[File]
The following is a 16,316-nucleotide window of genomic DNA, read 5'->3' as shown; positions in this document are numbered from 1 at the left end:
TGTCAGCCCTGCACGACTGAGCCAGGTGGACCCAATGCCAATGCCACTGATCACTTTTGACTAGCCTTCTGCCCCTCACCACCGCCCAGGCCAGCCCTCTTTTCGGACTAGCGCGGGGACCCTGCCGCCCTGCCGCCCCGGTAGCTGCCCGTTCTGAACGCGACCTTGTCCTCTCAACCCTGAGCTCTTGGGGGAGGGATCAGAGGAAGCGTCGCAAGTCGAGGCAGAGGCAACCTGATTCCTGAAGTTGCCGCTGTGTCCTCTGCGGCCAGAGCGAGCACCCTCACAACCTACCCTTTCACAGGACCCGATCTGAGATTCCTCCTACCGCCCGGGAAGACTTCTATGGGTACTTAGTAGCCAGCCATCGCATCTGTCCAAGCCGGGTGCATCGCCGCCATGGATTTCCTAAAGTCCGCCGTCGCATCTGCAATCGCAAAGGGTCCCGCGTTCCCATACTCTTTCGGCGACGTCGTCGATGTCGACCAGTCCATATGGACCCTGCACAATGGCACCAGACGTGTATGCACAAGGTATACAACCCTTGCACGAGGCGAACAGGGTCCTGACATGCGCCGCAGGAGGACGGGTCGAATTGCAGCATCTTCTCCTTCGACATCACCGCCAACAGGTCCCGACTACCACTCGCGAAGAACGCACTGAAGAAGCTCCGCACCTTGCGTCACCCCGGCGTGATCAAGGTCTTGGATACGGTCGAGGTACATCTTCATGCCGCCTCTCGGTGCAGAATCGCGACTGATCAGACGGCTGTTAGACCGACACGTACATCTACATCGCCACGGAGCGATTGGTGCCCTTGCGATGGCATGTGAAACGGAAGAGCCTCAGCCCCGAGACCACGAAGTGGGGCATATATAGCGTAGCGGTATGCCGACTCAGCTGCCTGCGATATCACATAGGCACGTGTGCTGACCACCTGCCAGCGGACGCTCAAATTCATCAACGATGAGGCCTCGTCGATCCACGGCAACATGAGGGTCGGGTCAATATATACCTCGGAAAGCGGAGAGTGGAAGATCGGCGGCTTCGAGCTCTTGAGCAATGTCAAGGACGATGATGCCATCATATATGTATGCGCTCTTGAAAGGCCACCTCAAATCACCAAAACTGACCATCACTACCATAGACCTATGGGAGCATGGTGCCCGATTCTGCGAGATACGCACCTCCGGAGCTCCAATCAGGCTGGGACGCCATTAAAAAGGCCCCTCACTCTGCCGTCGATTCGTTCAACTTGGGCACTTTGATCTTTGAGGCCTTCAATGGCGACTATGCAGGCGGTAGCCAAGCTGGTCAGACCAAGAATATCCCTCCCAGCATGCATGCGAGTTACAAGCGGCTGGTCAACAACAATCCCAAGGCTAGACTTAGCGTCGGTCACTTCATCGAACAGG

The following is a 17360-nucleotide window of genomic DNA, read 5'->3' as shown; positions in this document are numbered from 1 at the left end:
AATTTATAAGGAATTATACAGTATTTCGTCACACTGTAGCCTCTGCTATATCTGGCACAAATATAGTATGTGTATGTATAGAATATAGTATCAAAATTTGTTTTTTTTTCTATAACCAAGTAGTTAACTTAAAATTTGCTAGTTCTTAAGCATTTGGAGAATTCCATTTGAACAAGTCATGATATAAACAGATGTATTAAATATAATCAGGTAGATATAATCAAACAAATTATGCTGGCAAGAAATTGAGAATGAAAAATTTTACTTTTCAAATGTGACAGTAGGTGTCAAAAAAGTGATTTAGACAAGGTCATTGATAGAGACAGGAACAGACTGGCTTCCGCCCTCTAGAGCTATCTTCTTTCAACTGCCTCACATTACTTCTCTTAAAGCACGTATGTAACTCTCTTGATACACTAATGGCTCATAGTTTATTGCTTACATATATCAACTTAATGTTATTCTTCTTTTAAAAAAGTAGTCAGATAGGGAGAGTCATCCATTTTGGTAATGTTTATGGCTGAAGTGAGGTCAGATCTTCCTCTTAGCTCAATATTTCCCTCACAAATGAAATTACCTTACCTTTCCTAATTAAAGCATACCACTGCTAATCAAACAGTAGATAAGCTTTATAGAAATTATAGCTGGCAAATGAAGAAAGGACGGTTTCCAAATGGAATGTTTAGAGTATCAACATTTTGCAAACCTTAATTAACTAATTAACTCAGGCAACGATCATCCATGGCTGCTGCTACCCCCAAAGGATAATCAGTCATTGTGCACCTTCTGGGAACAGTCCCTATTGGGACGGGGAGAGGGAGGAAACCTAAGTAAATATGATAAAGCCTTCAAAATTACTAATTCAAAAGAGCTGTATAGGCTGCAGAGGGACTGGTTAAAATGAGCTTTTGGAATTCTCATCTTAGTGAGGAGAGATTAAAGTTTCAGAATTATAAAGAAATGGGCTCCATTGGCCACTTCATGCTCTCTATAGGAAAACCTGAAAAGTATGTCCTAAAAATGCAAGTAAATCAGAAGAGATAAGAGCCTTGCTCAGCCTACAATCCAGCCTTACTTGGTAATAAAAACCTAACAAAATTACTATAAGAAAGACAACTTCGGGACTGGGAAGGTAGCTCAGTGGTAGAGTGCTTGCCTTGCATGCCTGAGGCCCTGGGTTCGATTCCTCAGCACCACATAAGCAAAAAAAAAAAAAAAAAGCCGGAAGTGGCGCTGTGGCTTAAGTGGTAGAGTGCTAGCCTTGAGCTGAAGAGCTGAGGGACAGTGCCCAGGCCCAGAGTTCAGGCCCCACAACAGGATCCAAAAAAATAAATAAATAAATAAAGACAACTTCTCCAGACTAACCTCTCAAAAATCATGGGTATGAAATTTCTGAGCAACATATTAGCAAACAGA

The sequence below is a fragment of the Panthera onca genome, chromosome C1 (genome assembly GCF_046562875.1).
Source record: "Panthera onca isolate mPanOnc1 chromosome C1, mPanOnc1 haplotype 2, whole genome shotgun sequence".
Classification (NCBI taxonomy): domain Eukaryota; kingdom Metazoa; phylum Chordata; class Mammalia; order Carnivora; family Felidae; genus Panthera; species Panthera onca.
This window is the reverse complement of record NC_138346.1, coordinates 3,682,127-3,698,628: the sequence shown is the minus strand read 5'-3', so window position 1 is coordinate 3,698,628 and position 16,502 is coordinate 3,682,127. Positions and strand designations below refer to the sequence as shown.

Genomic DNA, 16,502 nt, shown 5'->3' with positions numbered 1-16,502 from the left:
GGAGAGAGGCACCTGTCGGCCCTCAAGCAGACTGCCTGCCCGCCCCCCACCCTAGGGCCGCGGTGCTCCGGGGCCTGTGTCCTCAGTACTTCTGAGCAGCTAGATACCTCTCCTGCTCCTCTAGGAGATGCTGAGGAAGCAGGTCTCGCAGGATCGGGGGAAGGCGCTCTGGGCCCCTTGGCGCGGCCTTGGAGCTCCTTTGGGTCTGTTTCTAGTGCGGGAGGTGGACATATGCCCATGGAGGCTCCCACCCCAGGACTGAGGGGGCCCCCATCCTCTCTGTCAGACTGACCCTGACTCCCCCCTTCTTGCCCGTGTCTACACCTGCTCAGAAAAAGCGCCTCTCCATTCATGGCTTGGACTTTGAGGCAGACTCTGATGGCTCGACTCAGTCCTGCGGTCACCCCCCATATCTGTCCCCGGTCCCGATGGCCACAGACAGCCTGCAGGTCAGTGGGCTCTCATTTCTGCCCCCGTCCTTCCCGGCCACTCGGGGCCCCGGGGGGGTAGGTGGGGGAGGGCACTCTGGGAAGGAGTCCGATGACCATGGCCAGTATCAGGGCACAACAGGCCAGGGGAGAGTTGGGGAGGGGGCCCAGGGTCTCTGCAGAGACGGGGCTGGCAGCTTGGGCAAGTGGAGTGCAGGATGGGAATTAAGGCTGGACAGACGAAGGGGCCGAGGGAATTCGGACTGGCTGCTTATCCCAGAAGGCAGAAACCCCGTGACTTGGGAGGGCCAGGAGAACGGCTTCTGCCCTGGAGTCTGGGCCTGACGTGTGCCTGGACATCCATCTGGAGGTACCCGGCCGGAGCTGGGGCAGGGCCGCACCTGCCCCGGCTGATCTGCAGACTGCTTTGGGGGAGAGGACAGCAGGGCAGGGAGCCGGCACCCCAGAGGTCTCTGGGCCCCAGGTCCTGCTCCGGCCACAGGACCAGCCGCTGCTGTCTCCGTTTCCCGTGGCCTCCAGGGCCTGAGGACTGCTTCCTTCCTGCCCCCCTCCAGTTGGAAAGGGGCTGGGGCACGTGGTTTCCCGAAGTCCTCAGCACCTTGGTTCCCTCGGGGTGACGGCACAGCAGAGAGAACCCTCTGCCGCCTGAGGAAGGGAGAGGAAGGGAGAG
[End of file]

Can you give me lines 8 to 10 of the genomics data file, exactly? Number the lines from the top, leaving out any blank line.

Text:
This window is the reverse complement of record NC_138346.1, coordinates 3,682,127-3,698,628: the sequence shown is the minus strand read 5'-3', so window position 1 is coordinate 3,698,628 and position 16,502 is coordinate 3,682,127. Positions and strand designations below refer to the sequence as shown.

Genomic DNA, 16,502 nt, shown 5'->3' with positions numbered 1-16,502 from the left:
GGAGAGAGGCACCTGTCGGCCCTCAAGCAGACTGCCTGCCCGCCCCCCACCCTAGGGCCGCGGTGCTCCGGGGCCTGTGTCCTCAGTACTTCTGAGCAGCTAGATACCTCTCCTGCTCCTCTAGGAGATGCTGAGGAAGCAGGTCTCGCAGGATCGGGGGAAGGCGCTCTGGGCCCCTTGGCGCGGCCTTGGAGCTCCTTTGGGTCTGTTTCTAGTGCGGGAGGTGGACATATGCCCATGGAGGCTCCCACCCCAGGACTGAGGGGGCCCCCATCCTCTCTGTCAGACTGACCCTGACTCCCCCCTTCTTGCCCGTGTCTACACCTGCTCAGAAAAAGCGCCTCTCCATTCATGGCTTGGACTTTGAGGCAGACTCTGATGGCTCGACTCAGTCCTGCGGTCACCCCCCATATCTGTCCCCGGTCCCGATGGCCACAGACAGCCTGCAGGTCAGTGGGCTCTCATTTCTGCCCCCGTCCTTCCCGGCCACTCGGGGCCCCGGGGGGGTAGGTGGGGGAGGGCACTCTGGGAAGGAGTCCGATGACCATGGCCAGTATCAGGGCACAACAGGCCAGGGGAGAGTTGGGGAGGGGGCCCAGGGTCTCTGCAGAGACGGGGCTGGCAGCTTGGGCAAGTGGAGTGCAGGATGGGAATTAAGGCTGGACAGACGAAGGGGCCGAGGGAATTCGGACTGGCTGCTTATCCCAGAAGGCAGAAACCCCGTGACTTGGGAGGGCCAGGAGAACGGCTTCTGCCCTGGAGTCTGGGCCTGACGTGTGCCTGGACATCCATCTGGAGGTACCCGGCCGGAGCTGGGGCAGGGCCGCACCTGCCCCGGCTGATCTGCAGACTGCTTTGGGGGAGAGGACAGCAGGGCAGGGAGCCGGCACCCCAGAGGTCTCTGGGCCCCAGGTCCTGCTCCGGCCACAGGACCAGCCGCTGCTGTCTCCGTTTCCCGTGGCCTCCAGGGCCTGAGGACTGCTTCCTTCCTGCCCCCCTCCAGTTGGAAAGGGGCTGGGGCACGTGGTTTCCCGAAGTCCTCAGCACCTTGGTTCCCTCGGGGTGACGGCACAGCAGAGAGAACCCTCTGCCGCCTGAGGAAGGGAGAGGAAGGGAGAG